Here are my selections for the top ten (10) twelve (12) New Jersey elder law / public benefits / Medicaid cases decided in 2010:
(1) R.C. v. Division of Medical Assistance and Health Services and Hudson County Board of Social Services, OAK DKT. NO. HMA 08047 – 10 (Hudson County, October 22, 2010): Judge Awards Benefits To Medicaid Applicant Who Made A Gift “Exclusively For A Purpose Other Than To Establish Medicaid Eligibility”
R.C., through his wife and guardian P.C., applied for nursing home Medicaid benefits in 2010. The state Medicaid agency denied R.C.’s application for Medicaid benefits because R.C. and P.C. transferred $100,000 to their daughter and son-in-law in 2008 in violation of Medicaid prohibition against gifting. R.C. appealed.
A hearing was held. The administrative law judge (ALJ) found that, in the usual case, a gift of $100,000 would make an applicant ineligible for Medicaid benefits. In this case, however, R.C. and P.C. had proven by convincing evidence that the gift was make solely and exclusively for some purpose other than establishing Medicaid eligibility. That is, the applicant proved that he was employed and in good health when the gift was made, and that the stoke which disabled him was an unanticipated event that occurred long after the gift was made. As a result, the ALJ found that the applicant had met his burden of proof and was eligible for Medicaid benefits. (I previously blogged about the R.C. case here.)
(2) M.S. v. Division of Medical Assistance and Health Services and the Middlesex County Board of Social Services, OAL Docket No. HMA 9733-09: Summary Judgment Denied In NJ Medicaid Planning Case Involving A Loan / Promissory Note
In 2007, M.S. gave her daughter C.P. power of attorney over her financial affairs. In 2008, M.S. became eligible for nursing home Medicaid benefits. In 2009, C.P sold her mother’s home. As a result, M.S. was no longer eligible for Medicaid benefits due to excess resources, i.e., the sales proceeds. C.P., through the power of attorney provided by M.S., entered into a loan agreement with her mother. The loan agreement provided that M.P. loan C.P. $112,120 to be repaid in monthly installment payments. The parties also signed a promissory note. Along with the loan, C.P. also made a gift to herself, and then reapplied for Medicaid benefits on her mother’s behalf.
Respondent denied petitioner’s eligibility for Medicaid benefits. The agency determined that the loan / promissory note constituted a “trust-like device” because C.P. had a fiduciary relationship with M.P. that required C.P. to hold and administer the proceeds of the loan she received from M.P. for M.P.’s benefit. Under federal law, funds used to create a trust or trust-like device must be considered a resource available to an applicant for Medicaid benefits.
M.S. appealed, and filed a motion for summary judgment. The administrative law judge (ALJ) entered an Order denying summary judgment. The ALJ held that the loan / promissory note may constitute a “trust-like device” since here “there is no arms-length transaction, the borrower is acting as the attorney-in-fact for the lender, and … [the] mother may become impoverished if her daughter fails to act in her mother’s best interest… .” As a result of the ALJ’s ruling, an administrative trial was scheduled. (My prior blog post about the M.S. case can be found here.)
(3) Duffy v. Velez, Civ. No. 09 – 5539 (D.N.J. 2010): Plaintiff Stated A Claim Under The ADA When NJ Refused To Raise The Income Cap Which Excluded Him From A Community Medicaid Program
Plaintiff was disabled and received needs-based government benefits, including Medicaid. After his health declined, plaintiff moved into a Medicaid-certified hospital and was place on the waiting list for an assisted living facility (ALF). The ALF accepted plaintiff as a resident under Medicaid. Months later, plaintiff was informed by the local County Board of Social Services that plaintiff’s income exceeded the permissible income level by $10 per month and plaintiff was therefore ineligible for Medicaid. Plaintiff asked the State to make an exception to the income cap limitation, but the request was denied. As a result, plaintiff was transferred to a nursing home because in NJ there is no income cap for the nursing home Medicaid program.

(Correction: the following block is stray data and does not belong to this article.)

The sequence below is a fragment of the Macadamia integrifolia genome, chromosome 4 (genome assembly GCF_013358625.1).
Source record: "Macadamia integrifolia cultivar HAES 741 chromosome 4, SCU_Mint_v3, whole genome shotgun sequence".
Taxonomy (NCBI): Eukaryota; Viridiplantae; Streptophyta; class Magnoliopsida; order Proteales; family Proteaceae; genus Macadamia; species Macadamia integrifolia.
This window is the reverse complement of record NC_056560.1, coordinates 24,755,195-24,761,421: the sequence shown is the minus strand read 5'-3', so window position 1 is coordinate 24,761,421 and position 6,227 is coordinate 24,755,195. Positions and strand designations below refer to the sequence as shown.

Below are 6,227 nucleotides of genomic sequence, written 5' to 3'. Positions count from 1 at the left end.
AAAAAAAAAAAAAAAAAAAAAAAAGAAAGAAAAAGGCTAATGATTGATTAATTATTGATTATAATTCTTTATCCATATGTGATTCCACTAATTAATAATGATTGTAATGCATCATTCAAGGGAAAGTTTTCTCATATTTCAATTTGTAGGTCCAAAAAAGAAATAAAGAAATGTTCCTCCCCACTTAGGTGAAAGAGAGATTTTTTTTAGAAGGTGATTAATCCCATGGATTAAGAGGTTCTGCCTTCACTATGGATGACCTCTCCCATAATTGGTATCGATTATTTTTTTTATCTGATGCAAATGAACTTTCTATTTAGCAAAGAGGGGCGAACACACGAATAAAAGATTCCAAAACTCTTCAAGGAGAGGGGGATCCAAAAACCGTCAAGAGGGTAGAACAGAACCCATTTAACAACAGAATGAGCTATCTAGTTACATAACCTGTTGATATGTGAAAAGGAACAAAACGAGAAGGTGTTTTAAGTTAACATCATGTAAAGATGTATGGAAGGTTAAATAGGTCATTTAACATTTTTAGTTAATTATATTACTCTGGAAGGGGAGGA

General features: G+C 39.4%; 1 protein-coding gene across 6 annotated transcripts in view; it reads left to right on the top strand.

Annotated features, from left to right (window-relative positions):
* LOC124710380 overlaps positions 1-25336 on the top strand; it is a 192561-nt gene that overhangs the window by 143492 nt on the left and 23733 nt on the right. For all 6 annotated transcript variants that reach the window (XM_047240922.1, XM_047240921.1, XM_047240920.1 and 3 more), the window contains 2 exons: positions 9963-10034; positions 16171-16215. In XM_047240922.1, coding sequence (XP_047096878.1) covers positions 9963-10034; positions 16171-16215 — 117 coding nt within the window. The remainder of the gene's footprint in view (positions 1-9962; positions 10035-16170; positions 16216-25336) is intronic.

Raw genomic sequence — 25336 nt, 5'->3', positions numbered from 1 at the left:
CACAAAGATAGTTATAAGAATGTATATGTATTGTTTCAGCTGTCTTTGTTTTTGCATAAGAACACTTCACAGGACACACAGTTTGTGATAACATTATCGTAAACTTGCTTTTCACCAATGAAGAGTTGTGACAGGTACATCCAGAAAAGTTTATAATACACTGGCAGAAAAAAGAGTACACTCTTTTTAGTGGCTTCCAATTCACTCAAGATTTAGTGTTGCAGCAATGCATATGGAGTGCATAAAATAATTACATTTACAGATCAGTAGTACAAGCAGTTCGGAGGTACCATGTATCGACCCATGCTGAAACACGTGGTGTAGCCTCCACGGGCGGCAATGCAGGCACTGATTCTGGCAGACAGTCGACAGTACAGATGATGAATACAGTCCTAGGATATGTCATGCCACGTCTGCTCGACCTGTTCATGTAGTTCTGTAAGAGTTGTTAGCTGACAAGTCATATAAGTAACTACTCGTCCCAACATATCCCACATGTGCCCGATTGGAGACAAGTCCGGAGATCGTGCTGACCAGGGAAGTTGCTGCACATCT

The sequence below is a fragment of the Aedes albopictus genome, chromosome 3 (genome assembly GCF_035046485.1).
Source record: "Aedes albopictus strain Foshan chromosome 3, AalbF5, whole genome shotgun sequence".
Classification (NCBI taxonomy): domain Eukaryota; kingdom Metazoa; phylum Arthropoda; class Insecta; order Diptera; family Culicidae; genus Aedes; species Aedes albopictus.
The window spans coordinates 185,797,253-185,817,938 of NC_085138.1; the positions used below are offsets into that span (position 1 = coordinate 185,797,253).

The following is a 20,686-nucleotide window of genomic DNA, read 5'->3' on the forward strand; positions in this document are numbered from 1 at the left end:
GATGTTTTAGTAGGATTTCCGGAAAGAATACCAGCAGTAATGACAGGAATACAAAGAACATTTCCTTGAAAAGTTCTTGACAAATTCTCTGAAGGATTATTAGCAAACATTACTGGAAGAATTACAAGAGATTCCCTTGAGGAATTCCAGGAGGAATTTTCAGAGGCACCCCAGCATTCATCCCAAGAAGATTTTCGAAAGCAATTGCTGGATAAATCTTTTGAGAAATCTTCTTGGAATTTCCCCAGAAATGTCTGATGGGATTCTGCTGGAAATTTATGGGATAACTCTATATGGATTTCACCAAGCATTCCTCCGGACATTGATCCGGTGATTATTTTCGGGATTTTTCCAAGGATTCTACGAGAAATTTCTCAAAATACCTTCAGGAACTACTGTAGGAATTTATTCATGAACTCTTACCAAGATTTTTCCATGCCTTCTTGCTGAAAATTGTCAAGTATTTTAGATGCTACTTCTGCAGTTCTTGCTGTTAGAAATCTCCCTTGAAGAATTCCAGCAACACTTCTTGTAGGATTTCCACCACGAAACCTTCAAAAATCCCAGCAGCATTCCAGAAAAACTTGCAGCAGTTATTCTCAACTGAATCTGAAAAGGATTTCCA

Plaintiff filed a lawsuit in federal district court in New Jersey, claiming that the State’s refusal to make an exception to the income cap for benefits constituted a failure to make a reasonable accommodation for a disabled individual in violation of the Americans With Disabilities Act (ADA). Instead of filing an answer to plaintiff’s complaint, the State filed a motion to dismiss, claiming that plaintiff failed to state a claim upon which relief could be granted.
The State’s motion to dismiss was denied. The Court found that, under the ADA, the State had a duty to administer services, programs, and activities appropriate for the needs of disabled persons in an “integrated setting”, or a setting that “enables individuals with disabilities to interact with non-disabled persons to the fullest extent possible.” Here, the Court found that, since the State denied his request for an exception to the income cap, plaintiff had stated a claim under the ADA for failure to accommodate his disability. (My prior blog post on Duffy v. Velez is here.)
(4) A.G. v. Division of Medical Assistance and Health Services (DMAHS) and the Ocean Co. Bd. of Social Services, Docket No. HMA-2405-09: Caregiver Agreement Invalid; Promissory Note – Loan Medicaid Plan Is An Invalid “Trust-Like Device”
In this case, the administrative law judge (ALJ) ruled that payments made for care services provided to A.G., a nursing home resident, by her son, pursuant to a Caregiver Agreement were uncompensated transfers for less than fair value. The reasons were: (1) the services to be provided under the Agreement were duplicative of services rendered by the nursing facility (2) the son did not prove that any services were actually delivered (3) no basis for the hourly rate was set forth in the Agreement or established at the hearing, (4) the Agreement gave A.G. no recourse against the son for failure to provide services as promised, and (5) the Agreement failed to provide for any refund if either party died prematurely.
The ALJ also found that that a loan from A.G. to her son and evidenced by a promissory note was a valid, bona fide loan which was not subject to a Medicaid penalty period. The court found that the loan was not a “trust-like device” because (1) the son/obligor did not owe a fiduciary obligations to A.G., and (2) the loan was not made with the intention that it be held for the benefit of A.G.